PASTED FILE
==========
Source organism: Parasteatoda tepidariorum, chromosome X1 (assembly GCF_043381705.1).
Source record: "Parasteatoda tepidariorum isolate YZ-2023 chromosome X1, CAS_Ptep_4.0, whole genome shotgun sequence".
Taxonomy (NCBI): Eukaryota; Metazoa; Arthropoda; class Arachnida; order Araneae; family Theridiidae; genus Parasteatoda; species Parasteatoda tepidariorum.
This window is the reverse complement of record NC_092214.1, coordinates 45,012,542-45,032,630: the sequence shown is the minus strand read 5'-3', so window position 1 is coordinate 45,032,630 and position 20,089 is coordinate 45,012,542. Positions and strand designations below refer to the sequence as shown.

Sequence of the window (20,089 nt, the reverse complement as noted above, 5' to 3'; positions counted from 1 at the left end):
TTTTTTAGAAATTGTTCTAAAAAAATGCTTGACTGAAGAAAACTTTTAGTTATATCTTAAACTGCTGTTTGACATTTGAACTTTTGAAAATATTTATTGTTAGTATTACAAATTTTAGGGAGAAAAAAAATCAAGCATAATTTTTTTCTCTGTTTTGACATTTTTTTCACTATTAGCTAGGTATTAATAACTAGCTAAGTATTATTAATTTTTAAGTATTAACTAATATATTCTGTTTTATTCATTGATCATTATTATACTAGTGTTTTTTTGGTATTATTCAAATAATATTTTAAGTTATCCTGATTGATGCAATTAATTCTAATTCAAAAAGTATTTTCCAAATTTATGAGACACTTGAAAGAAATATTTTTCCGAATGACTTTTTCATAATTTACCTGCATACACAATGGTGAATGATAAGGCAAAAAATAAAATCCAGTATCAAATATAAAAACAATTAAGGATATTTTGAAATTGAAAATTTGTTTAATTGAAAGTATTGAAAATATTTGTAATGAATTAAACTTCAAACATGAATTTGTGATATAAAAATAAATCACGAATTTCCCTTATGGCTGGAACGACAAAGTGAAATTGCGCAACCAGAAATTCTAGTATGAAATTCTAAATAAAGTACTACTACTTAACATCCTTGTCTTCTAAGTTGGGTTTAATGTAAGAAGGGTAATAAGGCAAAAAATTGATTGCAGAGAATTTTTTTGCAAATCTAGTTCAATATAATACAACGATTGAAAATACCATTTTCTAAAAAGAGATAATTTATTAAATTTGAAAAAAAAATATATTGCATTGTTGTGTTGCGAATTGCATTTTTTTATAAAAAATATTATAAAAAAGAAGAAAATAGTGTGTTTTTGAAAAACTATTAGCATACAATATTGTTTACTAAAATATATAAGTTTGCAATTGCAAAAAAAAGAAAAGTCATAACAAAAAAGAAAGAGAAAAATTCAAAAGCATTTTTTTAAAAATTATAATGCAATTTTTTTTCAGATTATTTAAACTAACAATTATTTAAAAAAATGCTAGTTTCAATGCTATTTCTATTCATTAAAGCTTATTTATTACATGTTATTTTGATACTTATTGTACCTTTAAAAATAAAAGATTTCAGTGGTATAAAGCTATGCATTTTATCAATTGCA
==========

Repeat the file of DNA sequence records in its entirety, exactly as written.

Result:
Source organism: Parasteatoda tepidariorum, chromosome X1 (assembly GCF_043381705.1).
Source record: "Parasteatoda tepidariorum isolate YZ-2023 chromosome X1, CAS_Ptep_4.0, whole genome shotgun sequence".
Taxonomy (NCBI): Eukaryota; Metazoa; Arthropoda; class Arachnida; order Araneae; family Theridiidae; genus Parasteatoda; species Parasteatoda tepidariorum.
This window is the reverse complement of record NC_092214.1, coordinates 45,012,542-45,032,630: the sequence shown is the minus strand read 5'-3', so window position 1 is coordinate 45,032,630 and position 20,089 is coordinate 45,012,542. Positions and strand designations below refer to the sequence as shown.

Sequence of the window (20,089 nt, the reverse complement as noted above, 5' to 3'; positions counted from 1 at the left end):
TTTTTTAGAAATTGTTCTAAAAAAATGCTTGACTGAAGAAAACTTTTAGTTATATCTTAAACTGCTGTTTGACATTTGAACTTTTGAAAATATTTATTGTTAGTATTACAAATTTTAGGGAGAAAAAAAATCAAGCATAATTTTTTTCTCTGTTTTGACATTTTTTTCACTATTAGCTAGGTATTAATAACTAGCTAAGTATTATTAATTTTTAAGTATTAACTAATATATTCTGTTTTATTCATTGATCATTATTATACTAGTGTTTTTTTGGTATTATTCAAATAATATTTTAAGTTATCCTGATTGATGCAATTAATTCTAATTCAAAAAGTATTTTCCAAATTTATGAGACACTTGAAAGAAATATTTTTCCGAATGACTTTTTCATAATTTACCTGCATACACAATGGTGAATGATAAGGCAAAAAATAAAATCCAGTATCAAATATAAAAACAATTAAGGATATTTTGAAATTGAAAATTTGTTTAATTGAAAGTATTGAAAATATTTGTAATGAATTAAACTTCAAACATGAATTTGTGATATAAAAATAAATCACGAATTTCCCTTATGGCTGGAACGACAAAGTGAAATTGCGCAACCAGAAATTCTAGTATGAAATTCTAAATAAAGTACTACTACTTAACATCCTTGTCTTCTAAGTTGGGTTTAATGTAAGAAGGGTAATAAGGCAAAAAATTGATTGCAGAGAATTTTTTTGCAAATCTAGTTCAATATAATACAACGATTGAAAATACCATTTTCTAAAAAGAGATAATTTATTAAATTTGAAAAAAAAATATATTGCATTGTTGTGTTGCGAATTGCATTTTTTTATAAAAAATATTATAAAAAAGAAGAAAATAGTGTGTTTTTGAAAAACTATTAGCATACAATATTGTTTACTAAAATATATAAGTTTGCAATTGCAAAAAAAAGAAAAGTCATAACAAAAAAGAAAGAGAAAAATTCAAAAGCATTTTTTTAAAAATTATAATGCAATTTTTTTTCAGATTATTTAAACTAACAATTATTTAAAAAAATGCTAGTTTCAATGCTATTTCTATTCATTAAAGCTTATTTATTACATGTTATTTTGATACTTATTGTACCTTTAAAAATAAAAGATTTCAGTGGTATAAAGCTATGCATTTTATCAATTGCA